I was fortunate to start reading Pamela Haag’s newly published book, The Gunning of America: Business and the Making of American Gun Culture, just prior to attending the United States Concealed Carry Association’s second Concealed Carry Expo (CCX) in Atlanta. It got me thinking about “The Gun Industry” just at the right time.
Haag’s book explores the crucial but understudied role played by 19th century gun capitalists like Eliphalet Remington and Oliver Winchester in developing American gun culture.
Today, Remington and Winchester as corporations (among others) are scorned by advocates of gun control as “The Gun Industry.” Remington Arms Company, in particular, is stigmatized for owning Bushmaster, which made the rifle that was used by the mass murderer in Newtown.
As Haag points out, the shift in the 19th century from craft production of guns by skilled gunsmiths to industrial production by machines was revolutionary. “The American System,” she writes, “involved making real people – craftsmen – disappear through mechanization.” Interestingly, the development of the legal concept of the “corporation” also entailed “making false people appear. . . . The corporation took many people – stockholders – and melded them into one legal ‘fictitious person’ endowed with the real and true rights of an individual before law” (p. 52).
“The Gun Industry,” thus understood, was born in the 19th century and in its crass pursuit of profit (blood money) grows bigger and more powerful every day. So the argument goes.
In my title, however, I deliberately ask “who” is the gun industry rather than “what.” Being on the ground at the CCX reminded me that the gun industry is more than just corporate actors, what Supreme Court Chief Justice John Marshall in 1819 called “an artificial being, invisible, intangible, and existing only in contemplation of the law” (quoted in Haag, p. 52). The Gun Industry is people, some of whom I name here and in following posts.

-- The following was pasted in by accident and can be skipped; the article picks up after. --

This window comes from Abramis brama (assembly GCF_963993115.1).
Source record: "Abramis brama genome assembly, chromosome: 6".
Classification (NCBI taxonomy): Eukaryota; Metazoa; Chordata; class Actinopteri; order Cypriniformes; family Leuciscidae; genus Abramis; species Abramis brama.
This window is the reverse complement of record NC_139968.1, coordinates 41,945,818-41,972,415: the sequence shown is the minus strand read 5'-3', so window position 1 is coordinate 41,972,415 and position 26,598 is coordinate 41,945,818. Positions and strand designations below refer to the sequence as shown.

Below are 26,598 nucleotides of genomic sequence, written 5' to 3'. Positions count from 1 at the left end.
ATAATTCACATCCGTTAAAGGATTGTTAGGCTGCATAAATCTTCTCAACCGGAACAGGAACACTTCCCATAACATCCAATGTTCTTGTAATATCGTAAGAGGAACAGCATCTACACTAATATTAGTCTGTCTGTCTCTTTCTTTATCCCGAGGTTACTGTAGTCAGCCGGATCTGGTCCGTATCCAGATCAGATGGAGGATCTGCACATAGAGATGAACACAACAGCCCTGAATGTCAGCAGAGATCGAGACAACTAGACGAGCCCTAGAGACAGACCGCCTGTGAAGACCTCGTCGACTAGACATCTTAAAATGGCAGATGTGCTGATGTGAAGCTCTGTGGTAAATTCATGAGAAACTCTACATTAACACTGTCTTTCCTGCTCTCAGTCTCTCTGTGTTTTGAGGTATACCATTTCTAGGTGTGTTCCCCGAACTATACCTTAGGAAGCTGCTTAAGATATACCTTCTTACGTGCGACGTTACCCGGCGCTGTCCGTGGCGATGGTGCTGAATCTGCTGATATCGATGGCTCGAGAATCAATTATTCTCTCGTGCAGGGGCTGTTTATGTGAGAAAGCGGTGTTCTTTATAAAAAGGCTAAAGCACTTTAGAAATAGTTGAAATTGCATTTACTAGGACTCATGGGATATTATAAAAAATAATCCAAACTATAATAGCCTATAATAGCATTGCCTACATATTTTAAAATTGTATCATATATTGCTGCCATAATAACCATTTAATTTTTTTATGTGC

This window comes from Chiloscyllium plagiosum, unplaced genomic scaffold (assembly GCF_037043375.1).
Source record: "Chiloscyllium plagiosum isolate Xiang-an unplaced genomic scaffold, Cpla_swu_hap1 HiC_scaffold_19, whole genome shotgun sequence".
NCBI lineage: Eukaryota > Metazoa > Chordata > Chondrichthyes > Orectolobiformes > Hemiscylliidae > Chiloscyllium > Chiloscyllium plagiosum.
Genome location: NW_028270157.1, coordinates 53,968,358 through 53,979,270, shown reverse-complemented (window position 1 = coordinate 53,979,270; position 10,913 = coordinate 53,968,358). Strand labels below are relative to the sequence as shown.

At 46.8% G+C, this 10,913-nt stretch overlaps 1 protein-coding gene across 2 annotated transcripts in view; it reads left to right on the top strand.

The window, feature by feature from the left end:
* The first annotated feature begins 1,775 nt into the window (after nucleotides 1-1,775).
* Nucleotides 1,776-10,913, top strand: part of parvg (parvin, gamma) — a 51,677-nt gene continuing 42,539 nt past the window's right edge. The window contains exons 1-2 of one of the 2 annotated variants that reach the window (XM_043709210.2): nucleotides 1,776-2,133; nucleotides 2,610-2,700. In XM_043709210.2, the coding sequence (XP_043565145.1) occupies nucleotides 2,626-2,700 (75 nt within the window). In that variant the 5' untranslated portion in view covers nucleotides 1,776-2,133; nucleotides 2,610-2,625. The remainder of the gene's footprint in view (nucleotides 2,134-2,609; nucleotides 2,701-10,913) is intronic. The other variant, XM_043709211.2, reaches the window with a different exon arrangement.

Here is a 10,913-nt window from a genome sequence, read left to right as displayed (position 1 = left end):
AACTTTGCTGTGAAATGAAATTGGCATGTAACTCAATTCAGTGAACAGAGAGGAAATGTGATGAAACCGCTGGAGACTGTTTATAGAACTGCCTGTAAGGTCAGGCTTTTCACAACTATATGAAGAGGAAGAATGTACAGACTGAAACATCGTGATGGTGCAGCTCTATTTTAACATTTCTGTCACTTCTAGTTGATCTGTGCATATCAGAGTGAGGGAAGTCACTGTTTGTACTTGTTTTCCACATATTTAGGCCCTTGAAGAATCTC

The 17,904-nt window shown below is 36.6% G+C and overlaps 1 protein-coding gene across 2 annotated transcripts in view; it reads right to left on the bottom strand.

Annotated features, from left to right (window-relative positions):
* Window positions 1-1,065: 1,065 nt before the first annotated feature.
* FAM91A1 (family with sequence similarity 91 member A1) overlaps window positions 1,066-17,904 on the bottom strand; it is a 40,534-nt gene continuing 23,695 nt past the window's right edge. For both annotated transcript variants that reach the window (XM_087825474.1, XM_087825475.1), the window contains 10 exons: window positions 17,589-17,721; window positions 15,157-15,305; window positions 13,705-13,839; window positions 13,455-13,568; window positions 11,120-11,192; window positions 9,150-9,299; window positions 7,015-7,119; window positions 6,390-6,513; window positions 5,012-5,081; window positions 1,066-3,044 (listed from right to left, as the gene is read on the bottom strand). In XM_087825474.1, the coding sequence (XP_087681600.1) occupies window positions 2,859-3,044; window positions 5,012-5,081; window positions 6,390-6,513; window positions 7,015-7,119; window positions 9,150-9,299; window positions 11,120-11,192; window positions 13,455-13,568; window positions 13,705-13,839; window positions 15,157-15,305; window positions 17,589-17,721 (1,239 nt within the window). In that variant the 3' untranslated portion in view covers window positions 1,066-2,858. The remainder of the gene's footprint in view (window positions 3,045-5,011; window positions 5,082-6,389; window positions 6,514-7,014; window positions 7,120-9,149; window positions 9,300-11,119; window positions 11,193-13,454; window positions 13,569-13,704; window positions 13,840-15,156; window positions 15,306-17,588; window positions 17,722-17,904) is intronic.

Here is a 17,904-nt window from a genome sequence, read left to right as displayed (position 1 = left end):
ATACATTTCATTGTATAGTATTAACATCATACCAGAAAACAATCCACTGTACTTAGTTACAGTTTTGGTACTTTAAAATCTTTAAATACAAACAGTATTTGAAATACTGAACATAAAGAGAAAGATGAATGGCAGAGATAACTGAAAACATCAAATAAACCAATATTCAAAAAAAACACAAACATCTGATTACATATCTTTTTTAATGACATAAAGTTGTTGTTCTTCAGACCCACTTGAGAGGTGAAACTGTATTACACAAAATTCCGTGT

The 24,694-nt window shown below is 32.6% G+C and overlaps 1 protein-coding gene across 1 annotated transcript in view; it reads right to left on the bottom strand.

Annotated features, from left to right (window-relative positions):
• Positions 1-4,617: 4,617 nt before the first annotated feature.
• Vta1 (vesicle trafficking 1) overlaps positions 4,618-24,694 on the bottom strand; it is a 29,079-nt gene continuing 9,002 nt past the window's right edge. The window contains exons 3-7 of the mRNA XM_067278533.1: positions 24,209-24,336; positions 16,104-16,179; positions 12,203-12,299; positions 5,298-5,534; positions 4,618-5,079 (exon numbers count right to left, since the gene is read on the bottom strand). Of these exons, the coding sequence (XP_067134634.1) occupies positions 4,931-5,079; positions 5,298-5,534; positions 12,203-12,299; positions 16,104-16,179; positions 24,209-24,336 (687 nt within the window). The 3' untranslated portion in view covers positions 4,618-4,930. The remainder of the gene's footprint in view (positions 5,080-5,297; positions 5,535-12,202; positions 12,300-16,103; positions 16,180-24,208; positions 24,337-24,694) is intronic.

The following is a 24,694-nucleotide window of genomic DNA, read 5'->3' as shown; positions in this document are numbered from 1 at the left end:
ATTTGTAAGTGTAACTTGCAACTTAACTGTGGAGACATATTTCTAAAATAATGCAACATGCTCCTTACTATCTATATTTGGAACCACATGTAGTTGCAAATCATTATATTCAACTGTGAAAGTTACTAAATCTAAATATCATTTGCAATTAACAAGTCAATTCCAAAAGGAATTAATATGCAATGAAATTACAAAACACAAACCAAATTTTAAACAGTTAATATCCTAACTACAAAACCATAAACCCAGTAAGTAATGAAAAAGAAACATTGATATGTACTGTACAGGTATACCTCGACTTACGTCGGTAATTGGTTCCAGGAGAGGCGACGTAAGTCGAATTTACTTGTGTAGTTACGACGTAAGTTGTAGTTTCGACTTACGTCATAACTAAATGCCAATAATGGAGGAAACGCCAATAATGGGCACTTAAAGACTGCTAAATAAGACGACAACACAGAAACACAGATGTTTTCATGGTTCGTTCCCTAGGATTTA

(And the gun industry is not simply gun manufacturers, as we will also see. In fact, of the 90+ companies at the CCX, only 9 were gun manufacturers: Bond Arms, FN, Glock, Heizer Defense, Kahr, SCCY, Springfield Armory, Taurus, and Walther. Notably absent were industry giants Beretta, Ruger, Sig Sauer, and Smith & Wesson.)
So, WHO is the gun industry?
People like Anna Taylor, who created a corset-style compression concealed carry holster and founded the company Dene Adams.
People like Julene Franklin and Patty McConnell of Silver State Apparel who designed, created, and brought to market a concealed carry shirt for women.
People like Marilyn Smolenski, owner of Nickel and Lace, who began with shapewear holsters and debuted a Metal Snowflake Collection of concealed carry vests at the CCX. Smolenski is also the founder of the Firearms & Fashion Show, which has been co-produced with the USCCA for the past two years (more on this when I have time).
People like Jane Wolbrecht of Incognito Wear who debuted her products at the CCX . . .
. . . and Janet Sheriff of ShePax who also introduced her products at the show.
People like Beckie Moon, who with her husband Don are spending their “retirement” hand-making designer concealed carry purses as Moonstruck Leather.
People like Donna Bickert of Femme Fatale Holsters, “lingerie for your weapon,” and the skilled seamstresses she employs to make her corsets.
People like Kirsten Zeh-Franke of Packin’ Neat, not another concealed carry purse but a concealed carry purse insert.
People like Leslie Deets — not pictured here because I missed her — who created the concealed carry purse company Concealed Carrie.
And others. Which is not to say that we can’t ask and answer “what” is the gun industry; but we should always remember the “who” of the gun industry as well.
See more of the “who” in the gun industry in Part 2 of this series (forthcoming).